During a municipal budget hearing June 11, Pawhuska residents voiced a desire for more user-friendly access to budget information.
Stuart Tolson asked whether, considering the digital nature of much contemporary communication, the draft budget can be placed online in addition to being published as a legal notice in the newspaper.
“Was the budget posted online anywhere?” he said.
It had not been.
Mayor Roger Taylor said city government will do a better job of getting information out.
“We’ll see if we can do a little better job,” Taylor said.
Addie Roanhorse also asked about access to budget information. There were no printed copies of details of the proposed 2019-2020 budget available in the City Council chambers for residents to use in asking questions. The first item on the agenda June 11 was a public hearing for the public to ask questions.
“Well, where is this budget? How can I get my hands on it?” Roanhorse said.
She also noted there had not been enough copies of the council meeting agenda provided for the public so that everyone could have a copy.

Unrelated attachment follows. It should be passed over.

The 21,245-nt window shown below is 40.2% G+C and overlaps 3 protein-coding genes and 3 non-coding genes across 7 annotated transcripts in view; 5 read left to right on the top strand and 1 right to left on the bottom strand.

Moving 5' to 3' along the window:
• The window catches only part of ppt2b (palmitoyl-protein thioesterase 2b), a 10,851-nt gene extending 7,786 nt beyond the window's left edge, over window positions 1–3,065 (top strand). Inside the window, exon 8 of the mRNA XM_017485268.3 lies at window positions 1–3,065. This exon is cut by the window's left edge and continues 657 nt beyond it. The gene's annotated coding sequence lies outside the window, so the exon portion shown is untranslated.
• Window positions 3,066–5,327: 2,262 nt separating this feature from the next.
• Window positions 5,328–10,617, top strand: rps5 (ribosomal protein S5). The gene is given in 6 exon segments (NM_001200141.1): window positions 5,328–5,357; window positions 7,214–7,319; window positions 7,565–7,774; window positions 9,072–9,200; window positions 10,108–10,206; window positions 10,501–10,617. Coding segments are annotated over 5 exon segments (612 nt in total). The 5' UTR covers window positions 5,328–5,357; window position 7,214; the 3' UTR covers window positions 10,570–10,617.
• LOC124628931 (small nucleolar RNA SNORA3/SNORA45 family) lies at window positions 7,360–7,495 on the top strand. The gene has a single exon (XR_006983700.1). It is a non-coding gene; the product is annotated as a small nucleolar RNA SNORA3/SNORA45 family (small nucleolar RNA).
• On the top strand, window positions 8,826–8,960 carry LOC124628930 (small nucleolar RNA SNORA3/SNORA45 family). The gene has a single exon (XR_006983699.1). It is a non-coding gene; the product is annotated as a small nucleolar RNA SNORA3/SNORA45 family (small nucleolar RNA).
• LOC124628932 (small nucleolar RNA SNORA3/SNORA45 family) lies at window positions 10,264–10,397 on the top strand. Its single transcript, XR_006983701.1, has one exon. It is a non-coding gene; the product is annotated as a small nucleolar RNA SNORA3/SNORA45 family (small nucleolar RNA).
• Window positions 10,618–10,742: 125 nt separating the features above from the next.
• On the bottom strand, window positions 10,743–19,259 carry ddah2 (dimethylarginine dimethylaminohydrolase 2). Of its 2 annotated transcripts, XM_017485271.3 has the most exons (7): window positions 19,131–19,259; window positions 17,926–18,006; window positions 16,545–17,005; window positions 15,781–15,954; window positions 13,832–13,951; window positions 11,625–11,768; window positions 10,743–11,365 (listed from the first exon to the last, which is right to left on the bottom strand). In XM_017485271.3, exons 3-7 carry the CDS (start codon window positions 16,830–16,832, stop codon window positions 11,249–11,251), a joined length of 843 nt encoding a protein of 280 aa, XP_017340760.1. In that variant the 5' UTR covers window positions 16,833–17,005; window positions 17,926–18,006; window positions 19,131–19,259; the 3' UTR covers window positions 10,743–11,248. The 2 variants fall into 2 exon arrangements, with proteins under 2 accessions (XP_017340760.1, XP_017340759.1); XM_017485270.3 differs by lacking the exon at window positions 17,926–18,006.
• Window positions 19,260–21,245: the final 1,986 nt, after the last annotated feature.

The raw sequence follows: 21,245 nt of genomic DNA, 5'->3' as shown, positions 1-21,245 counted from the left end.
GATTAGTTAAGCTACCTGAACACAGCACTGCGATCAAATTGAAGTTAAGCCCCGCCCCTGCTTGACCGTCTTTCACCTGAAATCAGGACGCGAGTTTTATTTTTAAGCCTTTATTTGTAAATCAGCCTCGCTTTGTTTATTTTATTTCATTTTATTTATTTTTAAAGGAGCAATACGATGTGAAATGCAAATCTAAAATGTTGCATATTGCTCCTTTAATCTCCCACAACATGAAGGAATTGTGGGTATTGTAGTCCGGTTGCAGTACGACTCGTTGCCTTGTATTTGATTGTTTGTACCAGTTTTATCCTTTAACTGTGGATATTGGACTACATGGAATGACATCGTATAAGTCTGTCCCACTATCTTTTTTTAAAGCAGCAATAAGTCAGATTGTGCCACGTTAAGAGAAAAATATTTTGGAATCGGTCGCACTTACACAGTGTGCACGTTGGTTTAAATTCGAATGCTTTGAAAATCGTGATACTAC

Ward 2 Councilor Jourdan Foran advocated for more public access to budget information and asked that the Journal-Capital insure the legal-ad summary of the budget is also published online.
During the hearing, Foran asked questions about the budget draft, of which she and other councilors had copies. For instance, Foran questioned a revenue projection in the budget draft that showed the city anticipating $10,000 under the heading “alcohol fine assessment.” She said it struck her as “a little strange.”
Foran also asked at one point if anyone from the Pawhuska Hospital was present. No one spoke up. She said that she had been concerned there was no money allocated for the line item for “contingency” spending for the hospital.
City Manager Larry Eulert commented that he didn’t like things in the budget that are “nebulous,” that are not sufficiently marked for anyone to know how funds would really be spent.
The city of Pawhuska published in the Journal-Capital on May 22 and May 29, in anticipation of the budget hearing, a summary of the proposed 2019-2020 budget. The summary, which ran in the newspaper as a legal advertisement, shows totals for various city departments but does not show year-to-year figures that would enable a reader to tell if expenses are anticipated to increase, decrease or remain the same.